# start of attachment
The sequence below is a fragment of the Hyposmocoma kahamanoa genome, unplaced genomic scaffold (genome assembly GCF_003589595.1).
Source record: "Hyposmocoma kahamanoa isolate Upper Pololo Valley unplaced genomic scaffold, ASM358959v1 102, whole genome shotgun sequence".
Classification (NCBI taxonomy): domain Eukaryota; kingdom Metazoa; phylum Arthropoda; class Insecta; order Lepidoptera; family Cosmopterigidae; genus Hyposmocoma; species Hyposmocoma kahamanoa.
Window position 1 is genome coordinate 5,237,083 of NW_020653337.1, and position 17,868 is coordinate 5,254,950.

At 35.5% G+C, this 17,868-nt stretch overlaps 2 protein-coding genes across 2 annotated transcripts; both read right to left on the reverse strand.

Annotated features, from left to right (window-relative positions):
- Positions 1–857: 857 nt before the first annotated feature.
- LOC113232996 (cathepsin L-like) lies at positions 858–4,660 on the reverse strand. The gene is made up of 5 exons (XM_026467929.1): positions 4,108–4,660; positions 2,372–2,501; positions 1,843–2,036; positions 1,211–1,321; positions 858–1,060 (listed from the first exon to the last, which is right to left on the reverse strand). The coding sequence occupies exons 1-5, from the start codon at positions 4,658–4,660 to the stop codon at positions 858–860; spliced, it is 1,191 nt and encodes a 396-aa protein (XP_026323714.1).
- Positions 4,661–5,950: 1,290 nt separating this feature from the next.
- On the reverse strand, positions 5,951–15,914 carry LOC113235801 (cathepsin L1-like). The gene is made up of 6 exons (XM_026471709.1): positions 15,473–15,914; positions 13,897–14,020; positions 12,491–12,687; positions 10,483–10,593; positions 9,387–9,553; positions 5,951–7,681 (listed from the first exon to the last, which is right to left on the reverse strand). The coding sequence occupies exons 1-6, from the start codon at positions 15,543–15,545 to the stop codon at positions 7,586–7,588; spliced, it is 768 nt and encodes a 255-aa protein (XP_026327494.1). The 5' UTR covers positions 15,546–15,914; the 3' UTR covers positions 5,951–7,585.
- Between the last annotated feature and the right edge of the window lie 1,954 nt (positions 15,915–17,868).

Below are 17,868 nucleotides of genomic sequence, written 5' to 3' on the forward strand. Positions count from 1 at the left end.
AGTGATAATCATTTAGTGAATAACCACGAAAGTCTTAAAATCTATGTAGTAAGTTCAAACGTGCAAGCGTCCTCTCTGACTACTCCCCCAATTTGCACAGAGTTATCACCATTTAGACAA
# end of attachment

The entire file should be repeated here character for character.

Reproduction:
The sequence below is a fragment of the Hyposmocoma kahamanoa genome, unplaced genomic scaffold (genome assembly GCF_003589595.1).
Source record: "Hyposmocoma kahamanoa isolate Upper Pololo Valley unplaced genomic scaffold, ASM358959v1 102, whole genome shotgun sequence".
Classification (NCBI taxonomy): domain Eukaryota; kingdom Metazoa; phylum Arthropoda; class Insecta; order Lepidoptera; family Cosmopterigidae; genus Hyposmocoma; species Hyposmocoma kahamanoa.
Window position 1 is genome coordinate 5,237,083 of NW_020653337.1, and position 17,868 is coordinate 5,254,950.

At 35.5% G+C, this 17,868-nt stretch overlaps 2 protein-coding genes across 2 annotated transcripts; both read right to left on the reverse strand.

Annotated features, from left to right (window-relative positions):
- Positions 1–857: 857 nt before the first annotated feature.
- LOC113232996 (cathepsin L-like) lies at positions 858–4,660 on the reverse strand. The gene is made up of 5 exons (XM_026467929.1): positions 4,108–4,660; positions 2,372–2,501; positions 1,843–2,036; positions 1,211–1,321; positions 858–1,060 (listed from the first exon to the last, which is right to left on the reverse strand). The coding sequence occupies exons 1-5, from the start codon at positions 4,658–4,660 to the stop codon at positions 858–860; spliced, it is 1,191 nt and encodes a 396-aa protein (XP_026323714.1).
- Positions 4,661–5,950: 1,290 nt separating this feature from the next.
- On the reverse strand, positions 5,951–15,914 carry LOC113235801 (cathepsin L1-like). The gene is made up of 6 exons (XM_026471709.1): positions 15,473–15,914; positions 13,897–14,020; positions 12,491–12,687; positions 10,483–10,593; positions 9,387–9,553; positions 5,951–7,681 (listed from the first exon to the last, which is right to left on the reverse strand). The coding sequence occupies exons 1-6, from the start codon at positions 15,543–15,545 to the stop codon at positions 7,586–7,588; spliced, it is 768 nt and encodes a 255-aa protein (XP_026327494.1). The 5' UTR covers positions 15,546–15,914; the 3' UTR covers positions 5,951–7,585.
- Between the last annotated feature and the right edge of the window lie 1,954 nt (positions 15,915–17,868).

Below are 17,868 nucleotides of genomic sequence, written 5' to 3' on the forward strand. Positions count from 1 at the left end.
AGTGATAATCATTTAGTGAATAACCACGAAAGTCTTAAAATCTATGTAGTAAGTTCAAACGTGCAAGCGTCCTCTCTGACTACTCCCCCAATTTGCACAGAGTTATCACCATTTAGACAA